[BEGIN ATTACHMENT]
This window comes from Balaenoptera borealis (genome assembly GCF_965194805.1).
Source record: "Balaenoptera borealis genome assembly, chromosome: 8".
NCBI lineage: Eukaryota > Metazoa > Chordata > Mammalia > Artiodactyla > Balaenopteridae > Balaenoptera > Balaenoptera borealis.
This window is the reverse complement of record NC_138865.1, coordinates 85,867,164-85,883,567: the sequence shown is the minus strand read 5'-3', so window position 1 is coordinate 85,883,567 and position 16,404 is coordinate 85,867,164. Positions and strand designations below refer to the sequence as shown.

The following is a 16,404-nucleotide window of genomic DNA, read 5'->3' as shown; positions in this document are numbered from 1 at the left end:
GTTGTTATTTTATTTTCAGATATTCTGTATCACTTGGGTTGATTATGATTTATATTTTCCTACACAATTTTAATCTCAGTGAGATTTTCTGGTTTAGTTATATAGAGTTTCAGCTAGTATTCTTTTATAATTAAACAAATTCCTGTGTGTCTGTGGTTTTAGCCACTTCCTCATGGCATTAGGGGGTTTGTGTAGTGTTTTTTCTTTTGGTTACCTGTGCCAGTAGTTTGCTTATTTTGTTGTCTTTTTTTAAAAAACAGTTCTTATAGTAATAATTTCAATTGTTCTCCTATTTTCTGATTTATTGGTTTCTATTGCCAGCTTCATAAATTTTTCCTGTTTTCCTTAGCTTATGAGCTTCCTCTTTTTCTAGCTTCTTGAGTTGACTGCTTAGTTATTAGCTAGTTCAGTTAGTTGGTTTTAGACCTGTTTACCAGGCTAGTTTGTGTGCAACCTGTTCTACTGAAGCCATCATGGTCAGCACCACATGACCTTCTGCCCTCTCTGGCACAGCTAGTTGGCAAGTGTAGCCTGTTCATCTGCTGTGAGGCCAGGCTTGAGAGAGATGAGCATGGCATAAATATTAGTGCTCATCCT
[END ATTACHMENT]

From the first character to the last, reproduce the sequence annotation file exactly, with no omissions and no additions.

This window comes from Balaenoptera borealis (genome assembly GCF_965194805.1).
Source record: "Balaenoptera borealis genome assembly, chromosome: 8".
NCBI lineage: Eukaryota > Metazoa > Chordata > Mammalia > Artiodactyla > Balaenopteridae > Balaenoptera > Balaenoptera borealis.
This window is the reverse complement of record NC_138865.1, coordinates 85,867,164-85,883,567: the sequence shown is the minus strand read 5'-3', so window position 1 is coordinate 85,883,567 and position 16,404 is coordinate 85,867,164. Positions and strand designations below refer to the sequence as shown.

The following is a 16,404-nucleotide window of genomic DNA, read 5'->3' as shown; positions in this document are numbered from 1 at the left end:
GTTGTTATTTTATTTTCAGATATTCTGTATCACTTGGGTTGATTATGATTTATATTTTCCTACACAATTTTAATCTCAGTGAGATTTTCTGGTTTAGTTATATAGAGTTTCAGCTAGTATTCTTTTATAATTAAACAAATTCCTGTGTGTCTGTGGTTTTAGCCACTTCCTCATGGCATTAGGGGGTTTGTGTAGTGTTTTTTCTTTTGGTTACCTGTGCCAGTAGTTTGCTTATTTTGTTGTCTTTTTTTAAAAAACAGTTCTTATAGTAATAATTTCAATTGTTCTCCTATTTTCTGATTTATTGGTTTCTATTGCCAGCTTCATAAATTTTTCCTGTTTTCCTTAGCTTATGAGCTTCCTCTTTTTCTAGCTTCTTGAGTTGACTGCTTAGTTATTAGCTAGTTCAGTTAGTTGGTTTTAGACCTGTTTACCAGGCTAGTTTGTGTGCAACCTGTTCTACTGAAGCCATCATGGTCAGCACCACATGACCTTCTGCCCTCTCTGGCACAGCTAGTTGGCAAGTGTAGCCTGTTCATCTGCTGTGAGGCCAGGCTTGAGAGAGATGAGCATGGCATAAATATTAGTGCTCATCCT